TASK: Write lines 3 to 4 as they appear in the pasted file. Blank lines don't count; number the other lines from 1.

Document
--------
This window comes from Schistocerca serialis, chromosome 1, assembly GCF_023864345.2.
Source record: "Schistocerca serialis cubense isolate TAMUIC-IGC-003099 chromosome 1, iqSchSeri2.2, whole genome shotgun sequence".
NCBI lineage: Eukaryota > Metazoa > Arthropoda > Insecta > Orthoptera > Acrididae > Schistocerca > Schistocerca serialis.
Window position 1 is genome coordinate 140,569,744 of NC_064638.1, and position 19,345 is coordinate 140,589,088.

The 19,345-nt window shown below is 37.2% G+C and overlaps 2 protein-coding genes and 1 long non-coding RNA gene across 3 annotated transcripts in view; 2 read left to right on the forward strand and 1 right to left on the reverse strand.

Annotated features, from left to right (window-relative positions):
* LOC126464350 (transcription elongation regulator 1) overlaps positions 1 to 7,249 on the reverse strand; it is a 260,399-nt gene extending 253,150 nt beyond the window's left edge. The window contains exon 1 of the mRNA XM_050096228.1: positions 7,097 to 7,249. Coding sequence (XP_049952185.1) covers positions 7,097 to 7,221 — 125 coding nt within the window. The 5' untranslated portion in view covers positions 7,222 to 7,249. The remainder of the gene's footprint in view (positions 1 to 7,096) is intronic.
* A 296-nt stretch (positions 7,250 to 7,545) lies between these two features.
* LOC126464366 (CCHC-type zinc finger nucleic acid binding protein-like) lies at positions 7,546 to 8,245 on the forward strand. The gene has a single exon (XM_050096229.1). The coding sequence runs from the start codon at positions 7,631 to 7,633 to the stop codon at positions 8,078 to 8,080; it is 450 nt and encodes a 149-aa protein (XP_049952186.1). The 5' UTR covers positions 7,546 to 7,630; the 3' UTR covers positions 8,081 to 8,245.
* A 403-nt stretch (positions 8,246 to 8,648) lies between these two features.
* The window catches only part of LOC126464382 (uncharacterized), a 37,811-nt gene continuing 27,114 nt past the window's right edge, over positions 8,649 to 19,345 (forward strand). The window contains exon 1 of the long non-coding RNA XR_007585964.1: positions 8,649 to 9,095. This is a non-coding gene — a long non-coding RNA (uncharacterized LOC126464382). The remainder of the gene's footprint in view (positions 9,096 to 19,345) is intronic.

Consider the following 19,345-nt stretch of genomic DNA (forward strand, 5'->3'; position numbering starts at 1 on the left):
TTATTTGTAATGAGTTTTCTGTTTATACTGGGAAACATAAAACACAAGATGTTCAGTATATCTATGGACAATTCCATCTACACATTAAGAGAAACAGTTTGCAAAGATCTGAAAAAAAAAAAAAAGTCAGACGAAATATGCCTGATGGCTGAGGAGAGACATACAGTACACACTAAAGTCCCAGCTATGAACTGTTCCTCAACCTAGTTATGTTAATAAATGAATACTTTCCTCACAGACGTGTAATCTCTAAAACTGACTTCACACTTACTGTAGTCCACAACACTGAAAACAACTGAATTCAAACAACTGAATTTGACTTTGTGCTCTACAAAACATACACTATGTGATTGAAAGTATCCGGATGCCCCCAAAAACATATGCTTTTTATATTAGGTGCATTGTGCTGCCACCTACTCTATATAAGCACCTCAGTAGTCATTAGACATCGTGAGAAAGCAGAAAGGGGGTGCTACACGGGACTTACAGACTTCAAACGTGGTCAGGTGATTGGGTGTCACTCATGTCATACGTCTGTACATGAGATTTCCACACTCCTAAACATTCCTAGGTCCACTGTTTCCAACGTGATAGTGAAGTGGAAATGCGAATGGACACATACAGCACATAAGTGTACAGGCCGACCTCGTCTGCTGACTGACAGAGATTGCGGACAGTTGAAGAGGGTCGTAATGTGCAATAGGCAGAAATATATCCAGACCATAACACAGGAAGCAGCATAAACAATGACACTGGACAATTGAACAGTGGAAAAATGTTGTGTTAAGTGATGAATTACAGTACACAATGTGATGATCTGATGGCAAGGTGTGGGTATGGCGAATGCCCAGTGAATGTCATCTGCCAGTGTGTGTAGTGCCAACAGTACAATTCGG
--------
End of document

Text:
NCBI lineage: Eukaryota > Metazoa > Arthropoda > Insecta > Orthoptera > Acrididae > Schistocerca > Schistocerca serialis.
Window position 1 is genome coordinate 140,569,744 of NC_064638.1, and position 19,345 is coordinate 140,589,088.